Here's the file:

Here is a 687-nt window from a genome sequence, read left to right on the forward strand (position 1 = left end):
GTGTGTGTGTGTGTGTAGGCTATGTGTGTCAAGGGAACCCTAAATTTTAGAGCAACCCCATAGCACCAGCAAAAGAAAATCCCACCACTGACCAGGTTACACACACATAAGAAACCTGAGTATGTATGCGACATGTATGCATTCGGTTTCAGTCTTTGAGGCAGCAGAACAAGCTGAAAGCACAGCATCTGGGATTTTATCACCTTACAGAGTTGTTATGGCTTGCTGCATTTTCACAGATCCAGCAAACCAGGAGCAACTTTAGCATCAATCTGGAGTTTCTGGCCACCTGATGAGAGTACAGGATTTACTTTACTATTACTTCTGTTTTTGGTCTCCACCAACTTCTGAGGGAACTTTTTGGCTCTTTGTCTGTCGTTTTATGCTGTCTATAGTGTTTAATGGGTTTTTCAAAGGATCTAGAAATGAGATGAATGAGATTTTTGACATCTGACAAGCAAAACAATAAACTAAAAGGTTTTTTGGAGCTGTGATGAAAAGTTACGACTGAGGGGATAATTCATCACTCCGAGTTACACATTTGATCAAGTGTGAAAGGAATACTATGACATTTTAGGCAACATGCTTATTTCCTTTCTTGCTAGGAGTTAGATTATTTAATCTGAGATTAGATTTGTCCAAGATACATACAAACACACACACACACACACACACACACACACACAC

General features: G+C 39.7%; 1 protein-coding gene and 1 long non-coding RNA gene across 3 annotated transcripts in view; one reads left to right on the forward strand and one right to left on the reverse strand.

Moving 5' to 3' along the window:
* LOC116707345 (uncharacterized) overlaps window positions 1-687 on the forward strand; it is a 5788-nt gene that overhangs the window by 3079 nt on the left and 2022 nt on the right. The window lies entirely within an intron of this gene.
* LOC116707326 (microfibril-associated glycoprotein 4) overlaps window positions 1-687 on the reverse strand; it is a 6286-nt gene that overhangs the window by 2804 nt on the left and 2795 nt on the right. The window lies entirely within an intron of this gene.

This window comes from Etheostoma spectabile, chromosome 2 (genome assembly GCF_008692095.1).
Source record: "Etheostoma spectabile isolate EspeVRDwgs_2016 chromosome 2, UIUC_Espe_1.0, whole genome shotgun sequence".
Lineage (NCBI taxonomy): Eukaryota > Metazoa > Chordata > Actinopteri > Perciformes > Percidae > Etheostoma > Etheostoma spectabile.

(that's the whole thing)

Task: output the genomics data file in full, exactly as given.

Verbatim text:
Here is a 687-nt window from a genome sequence, read left to right on the forward strand (position 1 = left end):
GTGTGTGTGTGTGTGTAGGCTATGTGTGTCAAGGGAACCCTAAATTTTAGAGCAACCCCATAGCACCAGCAAAAGAAAATCCCACCACTGACCAGGTTACACACACATAAGAAACCTGAGTATGTATGCGACATGTATGCATTCGGTTTCAGTCTTTGAGGCAGCAGAACAAGCTGAAAGCACAGCATCTGGGATTTTATCACCTTACAGAGTTGTTATGGCTTGCTGCATTTTCACAGATCCAGCAAACCAGGAGCAACTTTAGCATCAATCTGGAGTTTCTGGCCACCTGATGAGAGTACAGGATTTACTTTACTATTACTTCTGTTTTTGGTCTCCACCAACTTCTGAGGGAACTTTTTGGCTCTTTGTCTGTCGTTTTATGCTGTCTATAGTGTTTAATGGGTTTTTCAAAGGATCTAGAAATGAGATGAATGAGATTTTTGACATCTGACAAGCAAAACAATAAACTAAAAGGTTTTTTGGAGCTGTGATGAAAAGTTACGACTGAGGGGATAATTCATCACTCCGAGTTACACATTTGATCAAGTGTGAAAGGAATACTATGACATTTTAGGCAACATGCTTATTTCCTTTCTTGCTAGGAGTTAGATTATTTAATCTGAGATTAGATTTGTCCAAGATACATACAAACACACACACACACACACACACACACACACACAC

General features: G+C 39.7%; 1 protein-coding gene and 1 long non-coding RNA gene across 3 annotated transcripts in view; one reads left to right on the forward strand and one right to left on the reverse strand.

Moving 5' to 3' along the window:
* LOC116707345 (uncharacterized) overlaps window positions 1-687 on the forward strand; it is a 5788-nt gene that overhangs the window by 3079 nt on the left and 2022 nt on the right. The window lies entirely within an intron of this gene.
* LOC116707326 (microfibril-associated glycoprotein 4) overlaps window positions 1-687 on the reverse strand; it is a 6286-nt gene that overhangs the window by 2804 nt on the left and 2795 nt on the right. The window lies entirely within an intron of this gene.

This window comes from Etheostoma spectabile, chromosome 2 (genome assembly GCF_008692095.1).
Source record: "Etheostoma spectabile isolate EspeVRDwgs_2016 chromosome 2, UIUC_Espe_1.0, whole genome shotgun sequence".
Lineage (NCBI taxonomy): Eukaryota > Metazoa > Chordata > Actinopteri > Perciformes > Percidae > Etheostoma > Etheostoma spectabile.